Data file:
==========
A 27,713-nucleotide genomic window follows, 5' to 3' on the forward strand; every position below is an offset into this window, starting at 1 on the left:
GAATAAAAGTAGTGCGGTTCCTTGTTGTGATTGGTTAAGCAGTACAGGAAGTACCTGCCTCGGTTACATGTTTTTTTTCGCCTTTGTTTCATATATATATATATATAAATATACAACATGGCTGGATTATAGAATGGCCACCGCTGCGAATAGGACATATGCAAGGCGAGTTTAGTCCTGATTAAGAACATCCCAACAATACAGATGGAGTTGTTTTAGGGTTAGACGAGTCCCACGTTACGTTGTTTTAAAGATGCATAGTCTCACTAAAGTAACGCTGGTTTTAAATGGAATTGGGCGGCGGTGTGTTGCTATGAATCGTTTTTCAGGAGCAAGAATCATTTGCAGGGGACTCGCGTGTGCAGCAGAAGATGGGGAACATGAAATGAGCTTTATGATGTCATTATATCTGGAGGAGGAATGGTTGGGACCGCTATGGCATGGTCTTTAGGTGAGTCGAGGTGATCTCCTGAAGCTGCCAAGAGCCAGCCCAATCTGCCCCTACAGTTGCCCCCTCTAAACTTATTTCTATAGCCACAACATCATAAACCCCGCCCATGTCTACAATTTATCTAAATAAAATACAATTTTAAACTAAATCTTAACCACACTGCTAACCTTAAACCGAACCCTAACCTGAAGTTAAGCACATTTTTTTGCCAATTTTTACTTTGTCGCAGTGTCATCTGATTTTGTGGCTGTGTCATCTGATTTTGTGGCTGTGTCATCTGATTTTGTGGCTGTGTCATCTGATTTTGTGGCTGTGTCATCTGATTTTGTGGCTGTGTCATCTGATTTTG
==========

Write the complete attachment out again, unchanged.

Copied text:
A 27,713-nucleotide genomic window follows, 5' to 3' on the forward strand; every position below is an offset into this window, starting at 1 on the left:
GAATAAAAGTAGTGCGGTTCCTTGTTGTGATTGGTTAAGCAGTACAGGAAGTACCTGCCTCGGTTACATGTTTTTTTTCGCCTTTGTTTCATATATATATATATATAAATATACAACATGGCTGGATTATAGAATGGCCACCGCTGCGAATAGGACATATGCAAGGCGAGTTTAGTCCTGATTAAGAACATCCCAACAATACAGATGGAGTTGTTTTAGGGTTAGACGAGTCCCACGTTACGTTGTTTTAAAGATGCATAGTCTCACTAAAGTAACGCTGGTTTTAAATGGAATTGGGCGGCGGTGTGTTGCTATGAATCGTTTTTCAGGAGCAAGAATCATTTGCAGGGGACTCGCGTGTGCAGCAGAAGATGGGGAACATGAAATGAGCTTTATGATGTCATTATATCTGGAGGAGGAATGGTTGGGACCGCTATGGCATGGTCTTTAGGTGAGTCGAGGTGATCTCCTGAAGCTGCCAAGAGCCAGCCCAATCTGCCCCTACAGTTGCCCCCTCTAAACTTATTTCTATAGCCACAACATCATAAACCCCGCCCATGTCTACAATTTATCTAAATAAAATACAATTTTAAACTAAATCTTAACCACACTGCTAACCTTAAACCGAACCCTAACCTGAAGTTAAGCACATTTTTTTGCCAATTTTTACTTTGTCGCAGTGTCATCTGATTTTGTGGCTGTGTCATCTGATTTTGTGGCTGTGTCATCTGATTTTGTGGCTGTGTCATCTGATTTTGTGGCTGTGTCATCTGATTTTGTGGCTGTGTCATCTGATTTTG